With the Dell 30" being occupied by our normal test system it was time to install on our other available monitor at the time. :)
Overall the setup of the whole system was an absolute breeze and this is one of the best features of Shuttle. There is just no stuffing around, you can set up and be in windows in no time.
Test System Setup and 3DMark05
Processor(s): Intel Core 2 Duo e6600 @ 2.4GHz
Video Card(s): Palit HD 2600 PRO Sonic and Palit HD 2600 XT Sonic(Supplied by Palit)
Memory: 2 X 1GB Kingston DDR-2 800MHz 3-3-4-12 (Supplied by Kingston)
Hard Disk(s): Samsung 250GB 7200RPM SATA-2
Operating System: Windows XP Professional SP2
Drivers: Catalyst 7.8 and DX9c
As a gaming machine your video card options aren't fantastic, you're limited to at best a mid-range graphics card from AMD or NVIDIA. If you still want to have HDMI your cards are even more limited. Your best choice is the HD 2600 PRO Sonic from Palit, it offers a little bit of punch thanks to it coming pre-overclocked and also carries a native HDMI port; the other benefit to it being a single slot card is that it helps keep air flow restriction to a minimum.
What we have done today is test the SG33G5 Pro with the standard on-board G33 video and also with the HD 2600 PRO installed. If the PRO isn't enough punch and HDMI isn't important to you we have also seen how the HD 2600 XT Sonic from Palit goes which is one of the best mid-range cards available on the market at the moment.
Version and / or Patch Used: Build 130
Developer Homepage: http://www.futuremark.com
Product Homepage: http://www.futuremark.com/products/3dmark05/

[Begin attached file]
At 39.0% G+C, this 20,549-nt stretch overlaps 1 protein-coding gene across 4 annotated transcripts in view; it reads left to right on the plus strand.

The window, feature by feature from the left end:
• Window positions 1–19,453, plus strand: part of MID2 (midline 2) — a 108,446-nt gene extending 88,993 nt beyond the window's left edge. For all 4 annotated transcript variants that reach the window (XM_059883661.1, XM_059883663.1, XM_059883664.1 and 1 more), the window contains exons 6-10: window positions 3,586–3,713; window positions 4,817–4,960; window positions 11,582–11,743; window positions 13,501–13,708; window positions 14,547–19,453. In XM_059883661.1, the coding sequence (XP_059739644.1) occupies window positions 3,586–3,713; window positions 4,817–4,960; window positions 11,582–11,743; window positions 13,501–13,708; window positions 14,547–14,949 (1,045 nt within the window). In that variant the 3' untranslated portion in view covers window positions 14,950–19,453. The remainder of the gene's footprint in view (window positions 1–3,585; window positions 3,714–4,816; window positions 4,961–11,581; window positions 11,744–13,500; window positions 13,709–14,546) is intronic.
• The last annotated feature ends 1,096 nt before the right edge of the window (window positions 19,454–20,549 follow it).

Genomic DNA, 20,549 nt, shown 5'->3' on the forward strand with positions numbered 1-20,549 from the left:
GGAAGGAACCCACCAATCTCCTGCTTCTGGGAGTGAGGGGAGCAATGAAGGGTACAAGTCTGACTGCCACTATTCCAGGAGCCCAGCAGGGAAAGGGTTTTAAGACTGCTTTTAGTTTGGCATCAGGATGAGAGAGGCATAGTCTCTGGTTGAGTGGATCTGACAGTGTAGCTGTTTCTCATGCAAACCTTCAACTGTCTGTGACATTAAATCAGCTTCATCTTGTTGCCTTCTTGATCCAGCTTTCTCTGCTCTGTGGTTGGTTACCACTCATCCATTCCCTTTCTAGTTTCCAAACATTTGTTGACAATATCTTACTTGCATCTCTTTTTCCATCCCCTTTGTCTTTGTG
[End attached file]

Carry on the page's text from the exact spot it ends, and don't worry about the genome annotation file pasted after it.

Buy It Here
3DMark05 is now the second latest version in the popular 3DMark "Gamers Benchmark" series. It includes a complete set of DX9 benchmarks which tests Shader Model 2.0 and above.
For more information on the 3DMark05 benchmark, we recommend you read our preview here
Straight away we can see that the onboard G33 graphics isn't capable of much compared to that of the HD 2600 PRO and HD 2600 XT.
Benchmarks - 3DMark06
Version and / or Patch Used: Build 110
Developer Homepage: http://www.futuremark.com
Product Homepage: http://www.futuremark.com/products/3dmark06/
Buy It Here
3DMark06 is the very latest version of the "Gamers Benchmark" from FutureMark. The newest version of 3DMark expands on the tests in 3DMark05 by adding graphical effects using Shader Model 3.0 and HDR (High Dynamic Range lighting) which will push even the best DX9 graphics cards to the extremes.
3DMark06 also focuses on not just the GPU but the CPU using the AGEIA PhysX software physics library to effectively test single and Dual Core processors.
The SG33G5 Pro has no troubles with the HD 2600 cards and we can see that it gives a big boost in performance when compared to the G33 onboard graphics.
Benchmarks - Half Life 2 (Lost Coast)
Half Life 2 (Lost Coast)
Version and / or Patch Used: Latest from Steam
Timedemo or Level Used: Custom Timedemo